Food, Students and Paw-Paw
I spent the bulk of the day in
the residence of Chandra and Kalpana with their son Gertik (it’s his birthday),
14, and daughter Dashika, 11. They live in a place called Dublin, a bedroom
community to Columbus.
Ohio state university at 60,000
students has one of the largest student populations in the US. Chandra was kind
to take me to several park trails. The area is just perfectly manicured with
grass. The entire neighborhood, in fact, with ponds, fountains and trees,
leaves one in awe of this type of paradise. But where are the weeds?
Monday night at the campus is the
time for students to come for a demo on cooking, conducted by Alankara and Sri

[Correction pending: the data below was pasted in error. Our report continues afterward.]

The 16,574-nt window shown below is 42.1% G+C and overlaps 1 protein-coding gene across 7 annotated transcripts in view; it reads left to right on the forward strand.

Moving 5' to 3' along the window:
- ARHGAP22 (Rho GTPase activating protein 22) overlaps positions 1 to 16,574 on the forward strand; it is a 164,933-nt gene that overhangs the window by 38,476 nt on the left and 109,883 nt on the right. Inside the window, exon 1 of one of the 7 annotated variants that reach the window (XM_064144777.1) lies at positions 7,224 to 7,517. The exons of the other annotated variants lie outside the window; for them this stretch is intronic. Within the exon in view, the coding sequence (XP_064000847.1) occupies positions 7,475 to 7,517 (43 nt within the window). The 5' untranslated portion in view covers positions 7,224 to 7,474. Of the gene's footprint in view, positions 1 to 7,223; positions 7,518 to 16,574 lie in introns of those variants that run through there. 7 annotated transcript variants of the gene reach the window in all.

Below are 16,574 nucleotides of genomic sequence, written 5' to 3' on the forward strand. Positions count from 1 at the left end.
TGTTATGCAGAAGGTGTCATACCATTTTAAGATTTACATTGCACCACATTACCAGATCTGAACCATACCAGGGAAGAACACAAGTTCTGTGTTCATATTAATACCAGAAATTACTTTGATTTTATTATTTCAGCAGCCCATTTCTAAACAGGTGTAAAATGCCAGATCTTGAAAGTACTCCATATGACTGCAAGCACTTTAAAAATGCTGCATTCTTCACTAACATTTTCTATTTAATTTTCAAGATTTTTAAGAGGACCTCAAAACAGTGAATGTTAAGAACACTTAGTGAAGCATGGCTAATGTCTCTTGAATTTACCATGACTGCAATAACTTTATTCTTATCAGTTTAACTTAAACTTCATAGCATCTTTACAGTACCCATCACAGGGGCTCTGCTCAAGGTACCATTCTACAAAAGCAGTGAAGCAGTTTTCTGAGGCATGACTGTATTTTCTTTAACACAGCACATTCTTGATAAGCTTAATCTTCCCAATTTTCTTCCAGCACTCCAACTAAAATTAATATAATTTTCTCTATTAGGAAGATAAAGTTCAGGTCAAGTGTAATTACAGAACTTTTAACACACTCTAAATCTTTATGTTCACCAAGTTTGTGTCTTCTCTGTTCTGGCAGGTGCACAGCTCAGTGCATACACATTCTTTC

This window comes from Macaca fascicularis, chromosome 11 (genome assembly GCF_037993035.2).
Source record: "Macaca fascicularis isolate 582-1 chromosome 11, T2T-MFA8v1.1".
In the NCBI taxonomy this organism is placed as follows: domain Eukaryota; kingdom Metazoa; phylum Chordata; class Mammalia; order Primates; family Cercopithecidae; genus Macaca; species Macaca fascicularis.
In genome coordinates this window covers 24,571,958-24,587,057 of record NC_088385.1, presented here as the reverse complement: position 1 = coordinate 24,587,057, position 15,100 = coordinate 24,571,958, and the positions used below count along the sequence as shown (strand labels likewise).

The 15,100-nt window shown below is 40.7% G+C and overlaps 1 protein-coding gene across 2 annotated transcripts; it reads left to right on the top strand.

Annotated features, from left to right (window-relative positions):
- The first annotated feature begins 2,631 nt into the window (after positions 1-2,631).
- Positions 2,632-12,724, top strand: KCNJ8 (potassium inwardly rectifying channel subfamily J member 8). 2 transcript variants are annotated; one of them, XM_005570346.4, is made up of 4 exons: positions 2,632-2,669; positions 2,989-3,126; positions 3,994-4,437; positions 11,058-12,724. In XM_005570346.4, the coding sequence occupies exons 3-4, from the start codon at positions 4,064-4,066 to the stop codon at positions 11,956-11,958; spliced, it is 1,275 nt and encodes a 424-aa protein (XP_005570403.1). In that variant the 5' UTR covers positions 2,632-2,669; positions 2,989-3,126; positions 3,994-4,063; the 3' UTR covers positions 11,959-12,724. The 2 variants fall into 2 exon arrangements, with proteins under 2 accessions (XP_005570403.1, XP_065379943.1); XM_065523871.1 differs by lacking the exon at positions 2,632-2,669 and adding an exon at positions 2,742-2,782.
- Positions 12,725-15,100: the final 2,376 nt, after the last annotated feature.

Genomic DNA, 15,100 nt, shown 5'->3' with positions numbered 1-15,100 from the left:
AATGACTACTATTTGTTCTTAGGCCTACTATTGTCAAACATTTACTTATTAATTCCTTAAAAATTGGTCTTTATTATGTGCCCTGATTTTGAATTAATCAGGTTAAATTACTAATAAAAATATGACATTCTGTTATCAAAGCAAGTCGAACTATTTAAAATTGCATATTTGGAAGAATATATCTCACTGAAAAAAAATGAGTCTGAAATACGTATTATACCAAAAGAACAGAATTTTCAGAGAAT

Radha. This evening the feature was without any cuisine routine. The actual
weekly meal dominated the 7:00-8:30 pm timeslot. However, before any students
could apply their lips to the vegan delicacies of today, I was asked to deliver
a “Tales From the Trails” talk. I was trying to help the listeners, numbering
60+, to imagine themselves as monastic people going on a long introspective
walk. Included in the talk was some of the foraging that I had done in the
course of walking. One student raised his hand, Joshua, and let me know that
one of the prized fruits in the district, that was part of native foraging, is
the paw-paw. I was raised in a section of the Carolinian forest, in southern
Ontario, and apparently it grows on my home turf in the wild. Probably the
local Whitetail deer thrive on it. I was so happy to learn more about the
outdoors and can’t wait to try one of those fruits.
May the Source be with you!